All over the UK this morning acts of remembrance have been carried out. We should remember – not only the dead of all nations in both world wars, but of all wars; and not only the dead, but those whose lives have been broken by war – the bereaved, the disabled, those who have lost homes, land and all they worked for and valued, those who gave their lives to prevent war, but war came.
War is not something ever to celebrate, but rather to mourn. We should mourn every day, really, since there is not a day when some war somewhere is not killing and destroying innocent lives, as well as the lives of the combatants themselves. There never has been a just war: not because the cause has never been just, but because war is in and of itself unjust. Those killed and hurt are rarely those by whose decision war was commenced, and in many cases they are mere bystanders, people across whose peaceful land wars are fought.
Peace should be the most fundamental of human rights: peace to live, to create, to learn, to heal. Peace should be the rule, not the exception. It is appalling that I should have cause to wonder at having lived all my life so far in a country untouched by war at home.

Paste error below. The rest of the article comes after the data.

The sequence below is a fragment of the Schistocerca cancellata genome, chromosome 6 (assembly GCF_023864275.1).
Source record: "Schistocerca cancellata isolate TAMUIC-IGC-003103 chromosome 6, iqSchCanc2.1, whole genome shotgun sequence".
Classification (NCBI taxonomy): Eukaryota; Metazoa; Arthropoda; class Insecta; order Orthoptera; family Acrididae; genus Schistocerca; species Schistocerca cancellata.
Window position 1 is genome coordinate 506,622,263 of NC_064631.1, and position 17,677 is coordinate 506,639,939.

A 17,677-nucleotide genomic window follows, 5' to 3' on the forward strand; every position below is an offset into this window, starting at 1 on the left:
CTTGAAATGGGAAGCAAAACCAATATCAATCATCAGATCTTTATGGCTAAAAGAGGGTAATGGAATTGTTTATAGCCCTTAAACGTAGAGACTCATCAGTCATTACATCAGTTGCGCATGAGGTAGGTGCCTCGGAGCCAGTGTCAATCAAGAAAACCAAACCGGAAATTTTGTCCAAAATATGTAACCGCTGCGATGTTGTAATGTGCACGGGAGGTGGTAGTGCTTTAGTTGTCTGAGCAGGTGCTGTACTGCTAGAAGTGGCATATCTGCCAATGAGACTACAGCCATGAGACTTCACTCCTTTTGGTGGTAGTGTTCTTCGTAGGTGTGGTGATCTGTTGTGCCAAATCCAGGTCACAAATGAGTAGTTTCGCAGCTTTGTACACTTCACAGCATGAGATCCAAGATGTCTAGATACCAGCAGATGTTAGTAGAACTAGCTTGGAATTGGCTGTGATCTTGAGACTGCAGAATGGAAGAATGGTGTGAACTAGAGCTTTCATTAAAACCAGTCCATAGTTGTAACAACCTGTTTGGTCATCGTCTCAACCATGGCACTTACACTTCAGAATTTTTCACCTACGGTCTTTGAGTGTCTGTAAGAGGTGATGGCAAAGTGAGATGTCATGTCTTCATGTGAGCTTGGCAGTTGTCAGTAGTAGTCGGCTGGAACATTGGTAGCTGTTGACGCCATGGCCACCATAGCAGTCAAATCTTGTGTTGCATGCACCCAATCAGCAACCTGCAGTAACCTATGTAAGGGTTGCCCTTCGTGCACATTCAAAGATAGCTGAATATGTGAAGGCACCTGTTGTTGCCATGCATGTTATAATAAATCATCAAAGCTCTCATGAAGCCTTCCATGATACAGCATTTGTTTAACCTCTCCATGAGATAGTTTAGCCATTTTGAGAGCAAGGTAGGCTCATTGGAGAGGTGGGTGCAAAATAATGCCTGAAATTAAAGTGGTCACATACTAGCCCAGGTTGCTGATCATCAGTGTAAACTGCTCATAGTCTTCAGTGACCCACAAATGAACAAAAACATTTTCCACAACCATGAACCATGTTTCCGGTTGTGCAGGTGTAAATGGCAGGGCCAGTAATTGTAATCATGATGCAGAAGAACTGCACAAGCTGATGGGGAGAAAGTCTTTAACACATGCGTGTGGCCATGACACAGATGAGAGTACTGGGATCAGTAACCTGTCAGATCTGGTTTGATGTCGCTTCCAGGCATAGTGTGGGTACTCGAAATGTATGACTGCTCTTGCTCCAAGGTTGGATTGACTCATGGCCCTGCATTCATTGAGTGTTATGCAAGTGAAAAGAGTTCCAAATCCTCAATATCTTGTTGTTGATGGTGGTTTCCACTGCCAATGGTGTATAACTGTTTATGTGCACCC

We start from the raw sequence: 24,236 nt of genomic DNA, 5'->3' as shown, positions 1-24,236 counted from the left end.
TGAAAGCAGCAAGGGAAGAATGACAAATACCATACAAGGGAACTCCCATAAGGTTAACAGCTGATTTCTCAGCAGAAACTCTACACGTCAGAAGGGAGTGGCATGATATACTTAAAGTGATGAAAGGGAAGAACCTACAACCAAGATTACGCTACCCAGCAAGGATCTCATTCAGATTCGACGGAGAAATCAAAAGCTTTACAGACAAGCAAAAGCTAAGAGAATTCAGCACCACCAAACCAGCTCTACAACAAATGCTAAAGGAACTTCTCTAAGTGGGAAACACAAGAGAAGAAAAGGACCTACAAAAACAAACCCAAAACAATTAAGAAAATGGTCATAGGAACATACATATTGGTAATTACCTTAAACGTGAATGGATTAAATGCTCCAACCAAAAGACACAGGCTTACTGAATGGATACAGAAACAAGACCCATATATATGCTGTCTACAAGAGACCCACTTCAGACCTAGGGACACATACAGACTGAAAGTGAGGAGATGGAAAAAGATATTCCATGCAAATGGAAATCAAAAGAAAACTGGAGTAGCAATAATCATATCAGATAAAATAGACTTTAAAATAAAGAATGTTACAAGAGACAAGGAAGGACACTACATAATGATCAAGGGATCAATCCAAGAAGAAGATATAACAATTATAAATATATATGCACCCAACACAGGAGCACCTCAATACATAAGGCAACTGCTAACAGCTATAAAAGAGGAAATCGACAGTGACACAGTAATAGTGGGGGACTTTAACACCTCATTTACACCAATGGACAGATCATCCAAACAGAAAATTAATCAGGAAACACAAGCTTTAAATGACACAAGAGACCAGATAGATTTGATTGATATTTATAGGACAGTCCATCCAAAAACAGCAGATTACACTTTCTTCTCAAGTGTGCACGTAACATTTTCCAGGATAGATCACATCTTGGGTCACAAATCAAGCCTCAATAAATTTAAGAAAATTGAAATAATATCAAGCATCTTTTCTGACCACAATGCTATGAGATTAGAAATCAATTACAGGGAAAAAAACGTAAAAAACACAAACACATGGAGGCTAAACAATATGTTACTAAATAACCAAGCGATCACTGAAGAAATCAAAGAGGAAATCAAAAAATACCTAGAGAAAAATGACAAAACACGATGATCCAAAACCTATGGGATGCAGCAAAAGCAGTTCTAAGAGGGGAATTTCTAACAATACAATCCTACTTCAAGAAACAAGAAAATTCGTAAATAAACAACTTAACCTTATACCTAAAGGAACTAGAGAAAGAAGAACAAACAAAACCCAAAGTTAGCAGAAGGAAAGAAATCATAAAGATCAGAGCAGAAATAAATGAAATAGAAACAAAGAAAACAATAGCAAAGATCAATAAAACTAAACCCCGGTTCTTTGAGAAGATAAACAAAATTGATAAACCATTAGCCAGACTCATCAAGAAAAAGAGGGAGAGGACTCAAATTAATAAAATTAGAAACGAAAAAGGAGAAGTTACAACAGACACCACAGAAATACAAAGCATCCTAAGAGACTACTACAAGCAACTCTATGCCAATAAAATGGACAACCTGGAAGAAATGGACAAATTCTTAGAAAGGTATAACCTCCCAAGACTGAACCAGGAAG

In 1916 Britain Yearly Meeting minuted, “…freedom from the scourge of war will only be brought about through the faithfulness of individuals to their inmost convictions, under the guidance of the spirit of Christ.” (QFP 23.92)
Remembering, and the grief of remembering, must be the centre of my prayer. Unless I remember, I am in danger of accepting the peace in which I have lived my life as normal. It should be, but it isn’t. That is a most horrible thing. Please, let us remember, and out of that remembering, refuse entirely war and the acceptance of war, and of the means of war. Let us “study war no more…”